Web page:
This single beam system was tested by using an Apollo MP-1600 laser pointer through a pin-hole aperture for beam sharpening; again, with a pig's eye for analysis. The pressure was from a reservoir connected to the eye by IV connection, and the pressure equivalent in mm-Hg was set relative to the pupil, with water column height. The optical arm from the eye to a sheet of graph vellum that served as ER was approximately 3.5 in. In taking the data, the beam was swept past the limbus by a vernier on a precision height gage. The angle of incidence was estimated at 10-15° off normal to the sclera. The resulting data are shown below:
______________________________________SINGLE BEAM DATA2IOP P-mm-Hg Trace Deflections - mm______________________________________0 3610 6320 9530 115______________________________________
The single beam method will handle the majority of patients' needs. Multi, or swept beam devices are feasible also. One reason for the multi-beam embodiment is in the case where there is substantial variation of limbus contour over the small arc where the contour signature is to be taken and the definition from a single source is not discrete; Another is an increase in the range of the angle of elevation of the line of sight for automatically acquired data. These points also are true for the inversion case where a single beam is swept as in a bar-code scanner or Example 2 so that it touches or crosses the limbus with the eye stationary.
FIG. 15 shows a three-beam configuration that produces reasonable signatures over a broad range of elevations of line of sight. The principle, illustrated in FIG. 15 shows progression through three sets of sketches as the eye rotates so that the limbus crosses the beam array; the array being fixed in relation to the eye socket. The top view of View 1, FIG. 15, shows that the beams for this example are aligned at an angle of incidence relative to the radius of the sclera so that the reflections fall on the ER as shown. It is emphasized that specific geometry and number of beams will be by prescription of the physician. In this example, three beams are directed normal to the surface of the sclera as seen in the view looking directly into the cornea, with the result that the reflections are at points a1, a2, and a3 on the ER. These designations signify:
1. The letters a, b, or c mean that the reflections are from sclera, the corneal edge of the limbus, or the cornea surface, respectively.
2. The numbers 1, 2, and 3 indicate the specific beam causing reflections shown in the sketches.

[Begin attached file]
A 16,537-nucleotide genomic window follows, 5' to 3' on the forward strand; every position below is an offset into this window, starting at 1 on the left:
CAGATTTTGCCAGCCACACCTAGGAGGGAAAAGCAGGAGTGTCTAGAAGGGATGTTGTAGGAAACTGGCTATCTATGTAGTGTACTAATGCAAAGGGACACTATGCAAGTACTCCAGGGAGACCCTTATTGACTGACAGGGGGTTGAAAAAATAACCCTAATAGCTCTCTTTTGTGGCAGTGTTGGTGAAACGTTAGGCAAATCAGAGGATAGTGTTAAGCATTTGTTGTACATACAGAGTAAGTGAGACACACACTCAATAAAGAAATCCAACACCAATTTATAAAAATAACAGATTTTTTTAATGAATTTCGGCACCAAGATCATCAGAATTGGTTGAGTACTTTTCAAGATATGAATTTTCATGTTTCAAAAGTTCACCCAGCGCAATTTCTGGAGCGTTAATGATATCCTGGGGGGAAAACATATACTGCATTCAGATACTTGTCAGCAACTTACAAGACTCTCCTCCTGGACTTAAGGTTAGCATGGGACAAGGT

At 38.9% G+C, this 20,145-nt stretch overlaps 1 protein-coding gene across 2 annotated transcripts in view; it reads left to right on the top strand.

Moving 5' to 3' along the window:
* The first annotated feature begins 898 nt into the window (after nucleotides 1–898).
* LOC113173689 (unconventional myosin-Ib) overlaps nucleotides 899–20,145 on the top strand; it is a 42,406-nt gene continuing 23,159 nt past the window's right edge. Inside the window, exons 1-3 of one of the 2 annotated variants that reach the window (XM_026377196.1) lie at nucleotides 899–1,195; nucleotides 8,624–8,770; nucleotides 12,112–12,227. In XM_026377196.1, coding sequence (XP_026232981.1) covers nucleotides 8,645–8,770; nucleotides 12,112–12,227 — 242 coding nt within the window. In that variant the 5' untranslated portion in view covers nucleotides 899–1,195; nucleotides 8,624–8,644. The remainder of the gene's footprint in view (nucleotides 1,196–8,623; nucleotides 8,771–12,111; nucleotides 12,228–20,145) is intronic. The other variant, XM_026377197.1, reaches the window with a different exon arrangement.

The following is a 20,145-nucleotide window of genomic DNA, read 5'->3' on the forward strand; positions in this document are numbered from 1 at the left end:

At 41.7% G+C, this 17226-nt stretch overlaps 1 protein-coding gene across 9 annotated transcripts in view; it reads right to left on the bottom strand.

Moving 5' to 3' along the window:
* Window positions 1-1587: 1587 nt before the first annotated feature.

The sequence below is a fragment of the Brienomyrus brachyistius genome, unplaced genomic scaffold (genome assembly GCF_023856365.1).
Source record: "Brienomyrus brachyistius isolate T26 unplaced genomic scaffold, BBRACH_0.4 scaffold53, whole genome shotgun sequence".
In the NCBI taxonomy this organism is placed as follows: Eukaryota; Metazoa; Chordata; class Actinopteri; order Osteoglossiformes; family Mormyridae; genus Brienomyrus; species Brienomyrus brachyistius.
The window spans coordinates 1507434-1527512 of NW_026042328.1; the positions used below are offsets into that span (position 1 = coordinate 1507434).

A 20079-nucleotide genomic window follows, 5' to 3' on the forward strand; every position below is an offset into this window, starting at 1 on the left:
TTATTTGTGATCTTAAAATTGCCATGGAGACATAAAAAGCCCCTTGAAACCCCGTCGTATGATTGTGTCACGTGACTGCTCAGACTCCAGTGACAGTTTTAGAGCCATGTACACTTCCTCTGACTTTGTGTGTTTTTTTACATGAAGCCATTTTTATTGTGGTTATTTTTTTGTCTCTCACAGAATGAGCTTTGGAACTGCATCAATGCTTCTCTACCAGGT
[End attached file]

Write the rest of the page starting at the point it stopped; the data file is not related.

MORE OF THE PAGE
View 1 is the initial setup and the reflection positions remain essentially constant, except for deflections over blood vessels or other roughness of the sclera, as the beams move over the substantially spherical sclera when the eye rotates in its socket. As the limbus contacts beam 2, as shown in View 2, the point of reflection on the ER jumps from a2, to b2, as the spherical surface governing reflection shifts from sclera to cornea at the limbus. The top view of View 2 illustrates how the angles of incidence/reflection shift as beam 2 reaches the corneal side of the limbus. Due to the circularity of the limbus in the front view and the linear array of beams incident the sclera, beams 1 and 3 are undeflected. The deflection from a2 to b2 is the primary analog for measurement of IOP.
As rotation of the eye continues further in the same direction, as in View 3, beams 1 and 3 contact the limbus at a1 and a3, and are reflected to b1 and b3 as shown in View 3. In this example they are reflected beyond the surface of the ER, however, the path angles are preserved, confirming angles of reflections that result from off-center contact with the limbus. Their symmetry confirms normal contact between beam 2 and the limbus; hence "zero" elevation angle. Deflections from a1 to b1 or a3 to b3 are, or would be, separate and corroborating measures of pressure to that of beam 2. (Beam 2 would be skewed, had there been a change in elevation, and either b1 or b3 would rotate so as to move onto the ER.) In View 3, beam 2's point of incidence has risen on the cornea, with the result that it is now reflected to c2.
Beams 1 and 3 may be kept on the ER by geometry changes in the physician's prescription for the apparatus. Two examples of prescription change to keep the reflections on the ER are offered here: first, the angles between beams as seen in the front view of View 1, which are normal to the surface of the sclera as shown, may be increased (holding the central beam and points of incidence fixed) to give an increasing angle of incidence in this plane, hence, moving the a1 and a3 positions closer to a2. Also, the pitch, or spacing between beam points of incidence, may be reduced by reducing the angle between them, while keeping them normal to the sclera, to accomplish the effect of moving a1 and a3 closer together. Regardless of details of the setup, the measured response of the system at various IOPs affords the calibration.